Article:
Why Microsoft is already dropping Support for some Windows 8.1 Users

Discussion in 'other security issues & news' started by aztony, Apr 25, 2014.

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  1. aztony

    aztony Registered Member

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    hxxp://www.fool.com/investing/general/2014/04/25/why-microsoft-is-already-dropping-support-for-wind.aspx
     
  2. Minimalist

    Minimalist Registered Member

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    IMO, that's too aggressive. Some people still have problem updating to last Update and now they will not be protected against newly discovered OS vulnerabilities. Bad move MS :thumbd:
     
  3. aztony

    aztony Registered Member

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    I wonder how many XP users who bought into the M$ orchestrated upgrade craze will find themselves caught in this catch 22 dilemma?
    hxxp://www.pcworld.com/article/2058683/new-windows-8-1-requirements-strand-some-users-on-windows-8.html
     
  4. Gullible Jones

    Gullible Jones Registered Member

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    Okay, that's awfully weird. I'd never heard of this instruction before today, but from what I'm reading it's mostly used for better support of parallelism in the kernel - makes it possible to have more fine-grained locking and such. It looks like this is Microsoft sacrificing hardware compatibility for marginally better performance on very recent multicore machines.

    I could understand that on Windows Server, but on the desktop version it doesn't make much sense to me...

    Bad move IMO. They need to be hitting on all cylinders after the Windows 8 flop.
     
  5. SpikeyB

    SpikeyB Registered Member

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    Not really sure what the fuss is about. How is this different from a few years back having XP and not ugrading for example to service pack 2.
     
  6. funkydude

    funkydude Registered Member

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    When they did that I don't think they broke compatibility with certain hardware already running XP. As Gullible Jones said, it is *highly* unusual for Microsoft to remove hardware compatibility with an OS update (8.0 > 8.1). I think this is a decision that they might back-pedal on.

    Breaking hardware generally comes when releasing a whole new version which makes more sense.

    --------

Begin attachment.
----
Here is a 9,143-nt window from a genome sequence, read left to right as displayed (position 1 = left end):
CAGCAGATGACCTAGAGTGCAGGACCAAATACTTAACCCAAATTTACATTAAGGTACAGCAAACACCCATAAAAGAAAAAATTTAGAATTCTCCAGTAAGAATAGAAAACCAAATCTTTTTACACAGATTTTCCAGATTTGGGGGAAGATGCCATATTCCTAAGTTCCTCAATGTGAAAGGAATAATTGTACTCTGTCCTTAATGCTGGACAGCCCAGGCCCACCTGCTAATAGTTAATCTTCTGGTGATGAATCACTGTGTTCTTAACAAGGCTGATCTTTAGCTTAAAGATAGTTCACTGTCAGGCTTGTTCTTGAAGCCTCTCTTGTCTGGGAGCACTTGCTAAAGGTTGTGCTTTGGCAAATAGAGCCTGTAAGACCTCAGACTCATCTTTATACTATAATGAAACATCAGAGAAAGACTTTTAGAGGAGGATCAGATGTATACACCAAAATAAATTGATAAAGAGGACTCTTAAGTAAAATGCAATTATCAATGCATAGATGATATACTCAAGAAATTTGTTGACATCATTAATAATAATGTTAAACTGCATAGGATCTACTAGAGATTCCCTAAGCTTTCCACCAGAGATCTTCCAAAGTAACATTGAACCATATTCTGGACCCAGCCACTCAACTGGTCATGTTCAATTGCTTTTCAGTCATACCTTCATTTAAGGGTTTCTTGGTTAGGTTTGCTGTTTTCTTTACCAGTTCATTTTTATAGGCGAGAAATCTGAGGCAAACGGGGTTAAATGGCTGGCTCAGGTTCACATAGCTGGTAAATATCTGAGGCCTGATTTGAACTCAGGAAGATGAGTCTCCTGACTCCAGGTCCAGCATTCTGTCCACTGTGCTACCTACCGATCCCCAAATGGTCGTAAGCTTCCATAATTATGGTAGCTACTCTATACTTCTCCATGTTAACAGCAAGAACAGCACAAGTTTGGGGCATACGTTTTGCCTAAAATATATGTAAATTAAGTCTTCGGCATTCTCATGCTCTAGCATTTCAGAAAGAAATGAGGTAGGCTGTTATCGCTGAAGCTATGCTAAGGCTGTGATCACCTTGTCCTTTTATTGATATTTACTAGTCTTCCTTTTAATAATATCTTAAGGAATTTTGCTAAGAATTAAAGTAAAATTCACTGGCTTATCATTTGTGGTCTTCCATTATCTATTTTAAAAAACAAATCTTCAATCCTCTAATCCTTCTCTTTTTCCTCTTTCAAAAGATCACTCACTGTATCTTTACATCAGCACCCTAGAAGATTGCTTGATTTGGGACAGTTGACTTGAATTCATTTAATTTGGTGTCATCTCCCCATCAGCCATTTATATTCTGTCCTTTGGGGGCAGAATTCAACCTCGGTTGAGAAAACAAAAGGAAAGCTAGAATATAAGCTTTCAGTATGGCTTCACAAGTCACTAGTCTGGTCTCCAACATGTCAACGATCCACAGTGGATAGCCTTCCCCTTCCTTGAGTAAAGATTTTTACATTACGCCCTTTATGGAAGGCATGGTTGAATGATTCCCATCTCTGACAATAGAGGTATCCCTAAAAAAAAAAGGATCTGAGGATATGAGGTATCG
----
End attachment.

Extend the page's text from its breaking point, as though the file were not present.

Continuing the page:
With all that being said, it actually has absolutely nothing to do with the topic at hand. The topic is that unless you have the windows 8.1.1 update, you won't get further updates, which is exactly like the SP2 situation. Also unlike stated above, MS will support 8.1 for 3-4 more months before dropping it and requiring 8.1.1, a free update.
     
  7. Minimalist

    Minimalist Registered Member

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    It's not exactly like Sp2 situation. After SP2 release, SP1 would still get updates for 2 years.
    Could you please share a link with information about 3-4 month additional support for 8.1 without update 1? All articles that I have read don't mention this period.
     
  8. funkydude

    funkydude Registered Member

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    True.

    Seems it's extended for enterprise only:
    http://blogs.windows.com/windows/b/...-wsus-availability-and-adjusted-timeline.aspx
     
  9. xxJackxx

    xxJackxx Registered Member

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    1. Buy a new machine.
    2. Use the 32 bit version.
    3. Run Windows 7.
    4. Run Linux.
     
  10. Gullible Jones

    Gullible Jones Registered Member

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    1. Expensive and wasteful
    2. Not compatible with newer software
    3. Support will be dropped in a few years
    4. Not an option for most people due to lack of support

    ... Mind, what Microsoft did here was introduce compatibility breaking changes in a point release. That's already a screw-up; and with Microsoft's user base, it's an epic one, and not just for end users. Companies that have upgraded their vintage 2008 Dells or whatever to Windows 8 are now stuck paying for new hardware.

    Like I said: not hitting on all cylinders.
     
  11. Kerodo

    Kerodo Registered Member

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    It seems pretty clear that they just don't care about the desktop/laptop home market any more, and haven't since the introduction of Win 8.
     
  12. aztony

    aztony Registered Member

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    None of which bothers me. M$ will never get another dime out of me for another of their OSs. I'd already concluded that even before this stunt.
     
  13. guest

    guest Guest

    Seriously GJ, it's the other way around.
     
  14. Umbra

    Umbra Registered Member

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    Many infection/attack vectors comes from those "unaware" (to be polite) users that runs unpatched vulnerable OSes; those people let them PCs wide open to infections, exploits and remote controls, so they become part of botnets and other data mining.